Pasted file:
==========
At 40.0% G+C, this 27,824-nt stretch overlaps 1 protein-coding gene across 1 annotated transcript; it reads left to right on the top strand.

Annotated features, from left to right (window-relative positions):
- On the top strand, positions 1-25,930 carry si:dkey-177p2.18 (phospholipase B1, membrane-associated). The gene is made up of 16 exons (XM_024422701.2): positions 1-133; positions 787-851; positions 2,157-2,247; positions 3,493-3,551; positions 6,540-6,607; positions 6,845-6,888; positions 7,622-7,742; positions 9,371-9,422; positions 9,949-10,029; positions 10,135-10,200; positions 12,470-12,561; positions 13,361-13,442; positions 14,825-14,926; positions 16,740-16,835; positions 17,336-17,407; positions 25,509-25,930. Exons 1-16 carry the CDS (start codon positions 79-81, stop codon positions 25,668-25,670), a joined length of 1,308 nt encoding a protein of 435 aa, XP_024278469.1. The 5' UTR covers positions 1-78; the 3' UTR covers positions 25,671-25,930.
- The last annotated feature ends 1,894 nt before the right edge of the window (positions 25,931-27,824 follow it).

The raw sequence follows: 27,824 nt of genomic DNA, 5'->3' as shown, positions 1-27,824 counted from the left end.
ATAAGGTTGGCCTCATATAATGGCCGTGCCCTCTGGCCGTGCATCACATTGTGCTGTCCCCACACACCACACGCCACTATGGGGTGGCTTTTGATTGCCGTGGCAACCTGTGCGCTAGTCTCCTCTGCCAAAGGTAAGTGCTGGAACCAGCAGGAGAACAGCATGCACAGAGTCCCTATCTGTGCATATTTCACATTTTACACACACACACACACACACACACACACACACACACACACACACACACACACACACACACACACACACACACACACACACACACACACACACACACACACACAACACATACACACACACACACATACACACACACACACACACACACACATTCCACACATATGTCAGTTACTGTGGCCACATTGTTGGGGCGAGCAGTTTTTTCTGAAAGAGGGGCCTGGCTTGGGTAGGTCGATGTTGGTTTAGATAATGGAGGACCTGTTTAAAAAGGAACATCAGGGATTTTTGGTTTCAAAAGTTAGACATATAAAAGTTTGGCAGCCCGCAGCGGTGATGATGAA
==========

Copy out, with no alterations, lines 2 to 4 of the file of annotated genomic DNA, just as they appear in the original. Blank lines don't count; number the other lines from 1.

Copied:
Annotated features, from left to right (window-relative positions):
- On the top strand, positions 1-25,930 carry si:dkey-177p2.18 (phospholipase B1, membrane-associated). The gene is made up of 16 exons (XM_024422701.2): positions 1-133; positions 787-851; positions 2,157-2,247; positions 3,493-3,551; positions 6,540-6,607; positions 6,845-6,888; positions 7,622-7,742; positions 9,371-9,422; positions 9,949-10,029; positions 10,135-10,200; positions 12,470-12,561; positions 13,361-13,442; positions 14,825-14,926; positions 16,740-16,835; positions 17,336-17,407; positions 25,509-25,930. Exons 1-16 carry the CDS (start codon positions 79-81, stop codon positions 25,668-25,670), a joined length of 1,308 nt encoding a protein of 435 aa, XP_024278469.1. The 5' UTR covers positions 1-78; the 3' UTR covers positions 25,671-25,930.
- The last annotated feature ends 1,894 nt before the right edge of the window (positions 25,931-27,824 follow it).